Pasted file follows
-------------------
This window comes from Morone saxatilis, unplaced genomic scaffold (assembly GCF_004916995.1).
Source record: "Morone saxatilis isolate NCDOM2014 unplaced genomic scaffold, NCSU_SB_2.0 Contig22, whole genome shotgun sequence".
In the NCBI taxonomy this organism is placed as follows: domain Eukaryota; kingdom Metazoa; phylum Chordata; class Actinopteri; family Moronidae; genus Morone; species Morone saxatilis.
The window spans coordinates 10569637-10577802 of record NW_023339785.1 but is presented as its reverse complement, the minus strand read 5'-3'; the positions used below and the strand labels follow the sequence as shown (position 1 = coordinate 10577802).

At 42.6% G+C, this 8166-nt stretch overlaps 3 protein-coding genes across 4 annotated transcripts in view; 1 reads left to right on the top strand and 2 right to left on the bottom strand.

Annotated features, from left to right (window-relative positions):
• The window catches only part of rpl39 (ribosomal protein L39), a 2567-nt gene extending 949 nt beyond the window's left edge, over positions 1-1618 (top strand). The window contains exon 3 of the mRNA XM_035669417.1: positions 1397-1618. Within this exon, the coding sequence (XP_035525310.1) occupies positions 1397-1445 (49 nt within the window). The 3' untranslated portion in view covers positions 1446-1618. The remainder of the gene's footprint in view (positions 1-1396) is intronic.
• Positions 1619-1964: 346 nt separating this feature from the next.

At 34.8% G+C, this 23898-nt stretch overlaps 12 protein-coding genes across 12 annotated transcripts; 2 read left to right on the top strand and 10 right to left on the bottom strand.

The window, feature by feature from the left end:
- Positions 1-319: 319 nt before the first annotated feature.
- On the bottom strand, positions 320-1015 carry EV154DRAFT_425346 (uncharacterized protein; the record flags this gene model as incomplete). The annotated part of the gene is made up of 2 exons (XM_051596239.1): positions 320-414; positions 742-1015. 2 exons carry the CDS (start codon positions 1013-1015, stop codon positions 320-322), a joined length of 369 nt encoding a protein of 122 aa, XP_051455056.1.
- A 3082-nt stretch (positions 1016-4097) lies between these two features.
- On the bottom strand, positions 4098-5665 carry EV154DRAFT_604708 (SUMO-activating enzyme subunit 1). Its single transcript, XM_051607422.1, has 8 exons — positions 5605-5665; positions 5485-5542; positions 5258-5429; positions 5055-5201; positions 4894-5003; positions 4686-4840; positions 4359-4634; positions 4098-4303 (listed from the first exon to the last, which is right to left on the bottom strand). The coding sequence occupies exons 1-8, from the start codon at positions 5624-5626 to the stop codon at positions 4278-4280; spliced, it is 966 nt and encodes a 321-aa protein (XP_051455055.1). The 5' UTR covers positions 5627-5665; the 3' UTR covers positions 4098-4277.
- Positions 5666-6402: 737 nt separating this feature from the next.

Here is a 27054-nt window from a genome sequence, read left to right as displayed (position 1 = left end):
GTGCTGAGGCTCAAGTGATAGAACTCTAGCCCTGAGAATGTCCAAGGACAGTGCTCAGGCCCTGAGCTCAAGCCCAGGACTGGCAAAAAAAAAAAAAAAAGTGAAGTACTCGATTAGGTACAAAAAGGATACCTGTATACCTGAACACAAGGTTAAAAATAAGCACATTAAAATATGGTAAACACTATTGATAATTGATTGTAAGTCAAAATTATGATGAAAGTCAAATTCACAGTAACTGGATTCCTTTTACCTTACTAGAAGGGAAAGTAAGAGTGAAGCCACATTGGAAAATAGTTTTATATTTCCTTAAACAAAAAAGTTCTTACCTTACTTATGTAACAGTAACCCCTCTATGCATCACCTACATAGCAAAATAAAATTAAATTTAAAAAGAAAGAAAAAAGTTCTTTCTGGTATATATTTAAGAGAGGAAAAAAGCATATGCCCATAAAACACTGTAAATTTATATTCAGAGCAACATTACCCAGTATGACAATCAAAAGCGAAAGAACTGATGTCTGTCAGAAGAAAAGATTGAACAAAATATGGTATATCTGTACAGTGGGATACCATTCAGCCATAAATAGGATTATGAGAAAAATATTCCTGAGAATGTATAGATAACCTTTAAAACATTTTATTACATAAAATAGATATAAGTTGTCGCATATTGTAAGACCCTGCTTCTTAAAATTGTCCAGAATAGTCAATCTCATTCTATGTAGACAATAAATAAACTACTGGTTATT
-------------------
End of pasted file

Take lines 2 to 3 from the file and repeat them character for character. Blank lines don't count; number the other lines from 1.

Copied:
Source record: "Morone saxatilis isolate NCDOM2014 unplaced genomic scaffold, NCSU_SB_2.0 Contig22, whole genome shotgun sequence".
In the NCBI taxonomy this organism is placed as follows: domain Eukaryota; kingdom Metazoa; phylum Chordata; class Actinopteri; family Moronidae; genus Morone; species Morone saxatilis.